His children[4] with Abigail Brown Brooks included:

  • Louisa Catherine Adams (1831–1870) married Charles Kuhn
  • John Quincy Adams II (September 22, 1833 – August 14, 1894)
  • Charles Francis Adams Jr. (May 27, 1835 - May 20, 1915)
  • Henry Brooks Adams (February 16, 1838 - March 27, 1918)
  • Arthur Adams (1841–1846)
  • Mary Gardiner Adams (1845–1928) married Dr. Henry Parker Quincy
  • Peter Chardon Brooks Adams (June 24, 1848 - February 13, 1927)


  1. ^ Chambers Biographical Dictionary, ISBN 0-550-18022-2, page 6
  2. ^ David Leip's Atlas of U.S. Presidential Elections. 1872 Presidential General Election Results (2005).
  3. ^ "Charles Francis Adams. The Aged Statement Gone To His Rest. Passing Quietly Away Surrounded By His Family.". New York Times. November 21, 1886. Retrieved 2008-06-17. "Charles Francis Adams died at 1:57 o'clock this morning, at his residence, No. 57 Mount Vernon-street, in this city. He had not been well for some time and had suffered more or less for the past five years from some brain trouble, the result of overwork."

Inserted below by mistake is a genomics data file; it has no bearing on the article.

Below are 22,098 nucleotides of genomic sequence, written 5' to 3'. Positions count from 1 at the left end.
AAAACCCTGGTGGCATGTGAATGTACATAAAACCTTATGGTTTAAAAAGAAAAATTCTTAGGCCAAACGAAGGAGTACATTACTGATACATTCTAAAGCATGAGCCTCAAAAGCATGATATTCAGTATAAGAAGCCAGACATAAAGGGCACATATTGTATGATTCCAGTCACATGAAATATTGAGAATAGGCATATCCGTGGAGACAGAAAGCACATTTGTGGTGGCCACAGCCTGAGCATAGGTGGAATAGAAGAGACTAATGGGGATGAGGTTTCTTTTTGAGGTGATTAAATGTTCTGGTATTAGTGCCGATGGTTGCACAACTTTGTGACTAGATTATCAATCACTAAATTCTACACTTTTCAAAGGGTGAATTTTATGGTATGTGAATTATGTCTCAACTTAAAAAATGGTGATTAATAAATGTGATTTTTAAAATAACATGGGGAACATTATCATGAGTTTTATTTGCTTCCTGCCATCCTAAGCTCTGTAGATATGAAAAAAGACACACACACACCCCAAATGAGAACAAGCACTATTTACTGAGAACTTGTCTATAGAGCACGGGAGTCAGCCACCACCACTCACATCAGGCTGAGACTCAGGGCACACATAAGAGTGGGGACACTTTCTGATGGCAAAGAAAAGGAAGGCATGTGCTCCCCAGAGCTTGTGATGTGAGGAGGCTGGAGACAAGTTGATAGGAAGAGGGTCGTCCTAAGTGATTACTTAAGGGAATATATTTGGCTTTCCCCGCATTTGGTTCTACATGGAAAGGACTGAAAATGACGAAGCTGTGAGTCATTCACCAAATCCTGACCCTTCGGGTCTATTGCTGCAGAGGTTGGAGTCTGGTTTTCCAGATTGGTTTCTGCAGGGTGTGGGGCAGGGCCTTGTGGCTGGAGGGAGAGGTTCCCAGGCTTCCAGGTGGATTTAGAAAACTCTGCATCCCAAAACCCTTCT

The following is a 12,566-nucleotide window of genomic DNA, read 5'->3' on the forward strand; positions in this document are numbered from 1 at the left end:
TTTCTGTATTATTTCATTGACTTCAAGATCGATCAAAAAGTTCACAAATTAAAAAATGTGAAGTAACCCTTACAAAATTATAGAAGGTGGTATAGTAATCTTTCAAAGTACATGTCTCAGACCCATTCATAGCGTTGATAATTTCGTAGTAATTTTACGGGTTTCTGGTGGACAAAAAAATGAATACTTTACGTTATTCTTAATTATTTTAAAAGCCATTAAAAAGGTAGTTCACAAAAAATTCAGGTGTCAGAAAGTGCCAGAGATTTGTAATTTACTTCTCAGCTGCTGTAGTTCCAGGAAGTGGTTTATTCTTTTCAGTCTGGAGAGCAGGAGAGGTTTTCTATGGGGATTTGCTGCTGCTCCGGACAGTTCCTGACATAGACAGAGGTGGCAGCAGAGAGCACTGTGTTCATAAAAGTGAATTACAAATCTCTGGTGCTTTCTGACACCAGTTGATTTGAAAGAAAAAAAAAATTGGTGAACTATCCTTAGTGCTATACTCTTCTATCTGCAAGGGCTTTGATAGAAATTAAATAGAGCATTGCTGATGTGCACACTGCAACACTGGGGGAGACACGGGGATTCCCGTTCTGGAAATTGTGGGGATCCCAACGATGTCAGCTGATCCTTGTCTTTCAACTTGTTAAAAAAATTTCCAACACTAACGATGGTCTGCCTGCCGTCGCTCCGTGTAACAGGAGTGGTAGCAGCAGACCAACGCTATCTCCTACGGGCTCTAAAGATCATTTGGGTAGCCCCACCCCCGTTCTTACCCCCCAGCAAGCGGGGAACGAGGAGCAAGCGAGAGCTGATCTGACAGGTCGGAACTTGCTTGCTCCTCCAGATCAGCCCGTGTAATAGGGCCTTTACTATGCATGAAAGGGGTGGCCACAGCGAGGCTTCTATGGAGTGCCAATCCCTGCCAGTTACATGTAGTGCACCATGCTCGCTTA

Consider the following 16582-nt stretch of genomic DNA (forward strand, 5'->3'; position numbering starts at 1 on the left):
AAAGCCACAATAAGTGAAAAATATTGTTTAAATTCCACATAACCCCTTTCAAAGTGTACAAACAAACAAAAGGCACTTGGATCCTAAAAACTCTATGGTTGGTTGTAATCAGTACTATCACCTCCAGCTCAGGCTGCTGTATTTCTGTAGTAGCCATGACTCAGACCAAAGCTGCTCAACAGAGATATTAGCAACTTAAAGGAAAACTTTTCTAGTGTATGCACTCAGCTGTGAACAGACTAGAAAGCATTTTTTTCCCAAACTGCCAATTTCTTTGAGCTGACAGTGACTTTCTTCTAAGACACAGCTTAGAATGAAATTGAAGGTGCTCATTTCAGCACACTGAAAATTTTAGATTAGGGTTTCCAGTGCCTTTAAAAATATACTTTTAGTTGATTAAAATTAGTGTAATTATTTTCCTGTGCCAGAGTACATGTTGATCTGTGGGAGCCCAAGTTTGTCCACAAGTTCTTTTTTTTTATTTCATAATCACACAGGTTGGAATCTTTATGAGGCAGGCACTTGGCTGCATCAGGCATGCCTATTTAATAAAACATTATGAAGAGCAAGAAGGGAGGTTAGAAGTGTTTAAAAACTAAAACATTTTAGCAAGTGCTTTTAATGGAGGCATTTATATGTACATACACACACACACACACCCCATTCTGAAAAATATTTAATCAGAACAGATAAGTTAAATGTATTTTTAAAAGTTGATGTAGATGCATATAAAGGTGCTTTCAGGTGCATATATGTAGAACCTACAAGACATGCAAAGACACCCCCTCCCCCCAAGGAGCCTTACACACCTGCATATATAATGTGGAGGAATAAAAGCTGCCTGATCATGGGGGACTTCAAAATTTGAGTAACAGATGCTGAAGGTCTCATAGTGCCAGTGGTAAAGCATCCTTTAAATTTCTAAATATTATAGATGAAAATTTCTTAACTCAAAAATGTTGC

4. ^ Adams, Henry, Levenson, J. C., Massachusetts Historical Society, et al. The Letters of Henry Adams, Volumes 4 – 6, 1892–1918. Cambridge: Harvard University Press, 1989, pp. xxxvi.

Further reading

  • Butterfield, L. H. et al., eds., The Adams Papers (1961- ). Multivolume letterpress edition of all letters to and from major members of the Adams family, plus their diaries; still incomplete.[1]
  • Duberman, Martin. Charles Francis Adams, 1807-1886 Stanford UP 1968